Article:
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‘Double whammy’ of inflation rise and slow wage growth to hit workers

19 January 2022

Story by
Genevieve Bland, Junior Reporter

Inflation rise and slow wage growth to hit workers

Employers are being called upon to support workers as the double whammy of inflation rises and slowing wage growth starts to take hold.

Campaigners have said the impact may be so severe that employees may be forced to chose between ‘eating or heating.

According to the Office of National Statistics reported a 30-year inflation high with the Consumer Prices Index (CPI) beginning at 0.6% in the last month of 2020 before hitting 5.4% in December 2021.

The institution stated that the increase was led by the rise in prices of food and non-alcoholic drinks last month, as well as the heightened costs of the restaurant, hotel, household and clothing sector.

Another significant contributor to the 12-month inflation rate is from housing and household services such as gas and electricity tariffs soar, not eased by the supply chain disruption post-pandemic.

But employer bodies have said this will compound existing problems in the UK labour market – hitting poorer households most.

Katherine Chapman, director of the Living Wage Foundation, said: “The news that inflation had reached a three-decade high is a cause for concern for us all.

“But for the millions of workers still trapped in low paid and precarious work, this will mean workers and families making tough decisions like choosing between heating their homes or eating.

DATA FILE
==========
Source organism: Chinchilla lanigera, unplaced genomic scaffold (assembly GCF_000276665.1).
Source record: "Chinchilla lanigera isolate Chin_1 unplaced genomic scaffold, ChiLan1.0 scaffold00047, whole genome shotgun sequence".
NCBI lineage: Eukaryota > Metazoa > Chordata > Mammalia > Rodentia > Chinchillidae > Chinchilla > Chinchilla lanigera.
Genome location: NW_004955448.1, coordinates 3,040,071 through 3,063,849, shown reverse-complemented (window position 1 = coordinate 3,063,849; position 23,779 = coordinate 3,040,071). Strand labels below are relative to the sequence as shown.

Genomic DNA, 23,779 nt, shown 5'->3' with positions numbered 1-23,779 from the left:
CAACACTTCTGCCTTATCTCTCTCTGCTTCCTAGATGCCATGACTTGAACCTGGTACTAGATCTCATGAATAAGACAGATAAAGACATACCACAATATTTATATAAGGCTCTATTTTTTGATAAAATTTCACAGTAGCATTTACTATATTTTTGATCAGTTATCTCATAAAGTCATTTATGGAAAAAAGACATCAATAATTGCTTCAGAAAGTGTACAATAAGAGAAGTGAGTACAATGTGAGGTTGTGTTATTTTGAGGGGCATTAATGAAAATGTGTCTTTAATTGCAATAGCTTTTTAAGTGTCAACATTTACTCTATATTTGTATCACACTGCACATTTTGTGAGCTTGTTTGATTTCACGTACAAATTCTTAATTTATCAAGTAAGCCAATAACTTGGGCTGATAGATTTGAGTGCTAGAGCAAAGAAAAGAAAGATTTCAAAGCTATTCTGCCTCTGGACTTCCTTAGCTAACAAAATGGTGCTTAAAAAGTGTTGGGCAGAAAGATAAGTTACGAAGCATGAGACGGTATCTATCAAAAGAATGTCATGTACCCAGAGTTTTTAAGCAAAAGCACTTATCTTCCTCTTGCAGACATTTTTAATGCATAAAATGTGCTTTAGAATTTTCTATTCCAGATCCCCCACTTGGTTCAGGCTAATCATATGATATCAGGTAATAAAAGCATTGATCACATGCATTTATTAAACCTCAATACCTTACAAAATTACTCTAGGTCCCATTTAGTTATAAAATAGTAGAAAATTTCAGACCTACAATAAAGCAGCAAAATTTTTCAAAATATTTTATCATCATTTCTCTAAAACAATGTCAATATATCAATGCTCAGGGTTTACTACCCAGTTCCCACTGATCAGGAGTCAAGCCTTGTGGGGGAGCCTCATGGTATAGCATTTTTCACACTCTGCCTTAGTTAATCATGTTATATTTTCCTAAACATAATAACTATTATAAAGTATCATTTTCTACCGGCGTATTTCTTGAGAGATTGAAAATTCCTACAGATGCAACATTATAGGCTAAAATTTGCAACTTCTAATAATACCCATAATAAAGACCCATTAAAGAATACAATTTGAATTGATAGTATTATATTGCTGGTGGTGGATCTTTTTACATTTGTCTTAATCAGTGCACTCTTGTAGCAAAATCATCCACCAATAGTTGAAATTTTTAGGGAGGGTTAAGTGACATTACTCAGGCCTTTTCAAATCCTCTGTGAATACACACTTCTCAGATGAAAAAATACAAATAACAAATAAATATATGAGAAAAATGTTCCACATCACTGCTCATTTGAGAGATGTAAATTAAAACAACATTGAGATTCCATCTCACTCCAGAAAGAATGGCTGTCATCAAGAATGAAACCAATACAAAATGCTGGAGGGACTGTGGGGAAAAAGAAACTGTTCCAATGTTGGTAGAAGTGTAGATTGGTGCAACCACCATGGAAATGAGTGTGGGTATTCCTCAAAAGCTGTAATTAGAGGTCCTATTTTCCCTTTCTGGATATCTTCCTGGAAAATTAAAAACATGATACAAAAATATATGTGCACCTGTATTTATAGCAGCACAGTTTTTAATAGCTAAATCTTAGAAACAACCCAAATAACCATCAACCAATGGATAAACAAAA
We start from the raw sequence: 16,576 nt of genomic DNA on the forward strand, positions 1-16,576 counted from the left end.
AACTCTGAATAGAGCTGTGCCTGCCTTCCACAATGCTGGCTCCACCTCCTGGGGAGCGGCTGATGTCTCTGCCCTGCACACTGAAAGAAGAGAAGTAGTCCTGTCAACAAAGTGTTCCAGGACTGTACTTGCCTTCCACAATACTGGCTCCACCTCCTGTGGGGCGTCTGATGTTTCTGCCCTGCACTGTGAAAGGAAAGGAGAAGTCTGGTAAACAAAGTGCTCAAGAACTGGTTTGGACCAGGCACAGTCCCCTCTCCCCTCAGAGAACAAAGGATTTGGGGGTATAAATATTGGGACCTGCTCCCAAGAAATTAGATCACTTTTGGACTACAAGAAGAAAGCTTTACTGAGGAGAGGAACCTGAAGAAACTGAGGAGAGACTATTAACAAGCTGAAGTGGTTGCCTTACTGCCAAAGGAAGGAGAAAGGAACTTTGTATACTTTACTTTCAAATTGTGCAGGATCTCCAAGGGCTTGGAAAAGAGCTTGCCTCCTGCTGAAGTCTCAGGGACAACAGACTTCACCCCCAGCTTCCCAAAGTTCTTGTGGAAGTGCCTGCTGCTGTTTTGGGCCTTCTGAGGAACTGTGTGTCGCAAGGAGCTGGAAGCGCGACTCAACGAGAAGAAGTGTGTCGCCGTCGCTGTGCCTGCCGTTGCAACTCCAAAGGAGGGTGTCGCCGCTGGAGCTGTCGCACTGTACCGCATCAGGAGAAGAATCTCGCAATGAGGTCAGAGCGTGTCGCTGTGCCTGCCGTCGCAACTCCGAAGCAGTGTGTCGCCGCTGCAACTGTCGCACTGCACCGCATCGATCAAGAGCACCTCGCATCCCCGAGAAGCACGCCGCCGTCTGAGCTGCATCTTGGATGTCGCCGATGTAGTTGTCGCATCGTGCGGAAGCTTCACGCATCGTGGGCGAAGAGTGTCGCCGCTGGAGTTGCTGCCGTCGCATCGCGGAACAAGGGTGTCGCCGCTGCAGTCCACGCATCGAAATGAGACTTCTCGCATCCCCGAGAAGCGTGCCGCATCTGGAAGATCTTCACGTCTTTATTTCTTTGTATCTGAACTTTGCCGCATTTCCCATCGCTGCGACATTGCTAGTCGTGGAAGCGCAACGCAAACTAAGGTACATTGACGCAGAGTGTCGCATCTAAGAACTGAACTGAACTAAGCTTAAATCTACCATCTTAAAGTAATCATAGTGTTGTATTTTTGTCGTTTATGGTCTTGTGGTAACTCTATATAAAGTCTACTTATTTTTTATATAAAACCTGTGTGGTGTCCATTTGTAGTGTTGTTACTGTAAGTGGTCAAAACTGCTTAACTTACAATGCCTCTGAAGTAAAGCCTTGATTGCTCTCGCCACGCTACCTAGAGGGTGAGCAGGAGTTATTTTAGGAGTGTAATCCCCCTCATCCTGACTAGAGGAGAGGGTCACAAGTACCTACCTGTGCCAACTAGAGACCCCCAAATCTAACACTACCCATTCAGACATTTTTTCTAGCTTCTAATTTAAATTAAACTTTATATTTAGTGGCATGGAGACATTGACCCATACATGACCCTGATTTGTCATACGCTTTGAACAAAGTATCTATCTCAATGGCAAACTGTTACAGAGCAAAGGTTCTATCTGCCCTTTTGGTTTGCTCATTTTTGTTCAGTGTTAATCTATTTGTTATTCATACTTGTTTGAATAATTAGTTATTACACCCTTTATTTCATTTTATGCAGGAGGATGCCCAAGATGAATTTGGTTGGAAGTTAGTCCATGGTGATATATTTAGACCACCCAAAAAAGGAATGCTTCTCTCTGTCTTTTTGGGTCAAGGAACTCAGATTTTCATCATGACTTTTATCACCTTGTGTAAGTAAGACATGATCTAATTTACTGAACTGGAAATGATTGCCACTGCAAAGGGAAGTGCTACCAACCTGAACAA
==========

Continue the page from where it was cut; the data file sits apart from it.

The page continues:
“That’s why a real Living Wage is more important than ever.”

This record inflation arrives in the context of ongoing challenges presented by a post Covid world which has significantly impacted the job market.

Companies are struggling to fill in the job vacancies following the ‘great resignation’ which has sparked a paradox between competitive salary wars and shortages of skilled employees.

Charles Cotton, senior policy advisor at the CIPD, said ‘financial well-being’ policies should not be overlooked by companies to retain talent in the current challenging job market.

He said: “Just as we started to see the end of the coronavirus pandemic, the UK’s great cost of living crisis starts to come into view – bringing with it a new source of stress and anxiety for us all, and a new impetus for employers to support our wellbeing.

“While the past few months have seen large increases in wages for some UK workers, these have been focused in certain occupations and economic sectors.

“For most, pay rises will have been moderate, while many of those in the public sector are experiencing a ‘pause’ in their pay.”

He explained: “The financial wellbeing approach should look at the activities that the organisation can undertake to help reduce the risk of someone falling into poverty or suffering ill health due to money worries.

“For example, it should outline the organisation’s commitment to paying a fair and liveable wage, and the support available to those who do fall into difficulties, such as financial education, credit counselling or hardship loans.”

Frances O’Grady, the TUC general secretary believes Downing Street must prioritise offering a plan to solve the rising price of living.

She said: “Families are facing a double hit from high inflation and slowing wage growth. They need more help from the government.

“The Chancellor must come forward with a plan to tackle the cost-of-living crisis. Working people need stronger rights to bargain for fair pay increases. And families need more help with rising bills through universal credit.”

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